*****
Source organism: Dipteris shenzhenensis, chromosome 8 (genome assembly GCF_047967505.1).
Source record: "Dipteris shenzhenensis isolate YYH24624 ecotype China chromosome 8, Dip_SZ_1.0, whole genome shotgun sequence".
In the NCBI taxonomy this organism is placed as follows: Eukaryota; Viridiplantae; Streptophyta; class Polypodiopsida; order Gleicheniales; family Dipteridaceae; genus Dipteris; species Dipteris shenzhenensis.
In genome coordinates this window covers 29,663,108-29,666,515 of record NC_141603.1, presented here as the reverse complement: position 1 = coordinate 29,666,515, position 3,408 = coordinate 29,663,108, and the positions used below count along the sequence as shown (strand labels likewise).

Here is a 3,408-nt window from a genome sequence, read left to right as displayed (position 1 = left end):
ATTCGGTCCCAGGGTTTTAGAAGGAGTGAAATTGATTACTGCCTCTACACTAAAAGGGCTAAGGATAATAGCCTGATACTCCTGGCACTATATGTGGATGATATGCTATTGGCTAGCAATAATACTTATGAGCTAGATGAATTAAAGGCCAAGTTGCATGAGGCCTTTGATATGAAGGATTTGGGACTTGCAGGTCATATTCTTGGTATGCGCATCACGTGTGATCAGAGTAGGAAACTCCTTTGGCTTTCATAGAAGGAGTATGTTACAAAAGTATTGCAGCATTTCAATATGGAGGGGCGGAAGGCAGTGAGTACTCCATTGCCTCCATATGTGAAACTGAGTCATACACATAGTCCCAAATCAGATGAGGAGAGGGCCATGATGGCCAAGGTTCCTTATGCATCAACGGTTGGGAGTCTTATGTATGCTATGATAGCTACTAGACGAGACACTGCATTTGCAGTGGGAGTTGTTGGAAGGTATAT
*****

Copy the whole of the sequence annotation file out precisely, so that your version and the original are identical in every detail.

Source organism: Dipteris shenzhenensis, chromosome 8 (genome assembly GCF_047967505.1).
Source record: "Dipteris shenzhenensis isolate YYH24624 ecotype China chromosome 8, Dip_SZ_1.0, whole genome shotgun sequence".
In the NCBI taxonomy this organism is placed as follows: Eukaryota; Viridiplantae; Streptophyta; class Polypodiopsida; order Gleicheniales; family Dipteridaceae; genus Dipteris; species Dipteris shenzhenensis.
In genome coordinates this window covers 29,663,108-29,666,515 of record NC_141603.1, presented here as the reverse complement: position 1 = coordinate 29,666,515, position 3,408 = coordinate 29,663,108, and the positions used below count along the sequence as shown (strand labels likewise).

Here is a 3,408-nt window from a genome sequence, read left to right as displayed (position 1 = left end):
ATTCGGTCCCAGGGTTTTAGAAGGAGTGAAATTGATTACTGCCTCTACACTAAAAGGGCTAAGGATAATAGCCTGATACTCCTGGCACTATATGTGGATGATATGCTATTGGCTAGCAATAATACTTATGAGCTAGATGAATTAAAGGCCAAGTTGCATGAGGCCTTTGATATGAAGGATTTGGGACTTGCAGGTCATATTCTTGGTATGCGCATCACGTGTGATCAGAGTAGGAAACTCCTTTGGCTTTCATAGAAGGAGTATGTTACAAAAGTATTGCAGCATTTCAATATGGAGGGGCGGAAGGCAGTGAGTACTCCATTGCCTCCATATGTGAAACTGAGTCATACACATAGTCCCAAATCAGATGAGGAGAGGGCCATGATGGCCAAGGTTCCTTATGCATCAACGGTTGGGAGTCTTATGTATGCTATGATAGCTACTAGACGAGACACTGCATTTGCAGTGGGAGTTGTTGGAAGGTATAT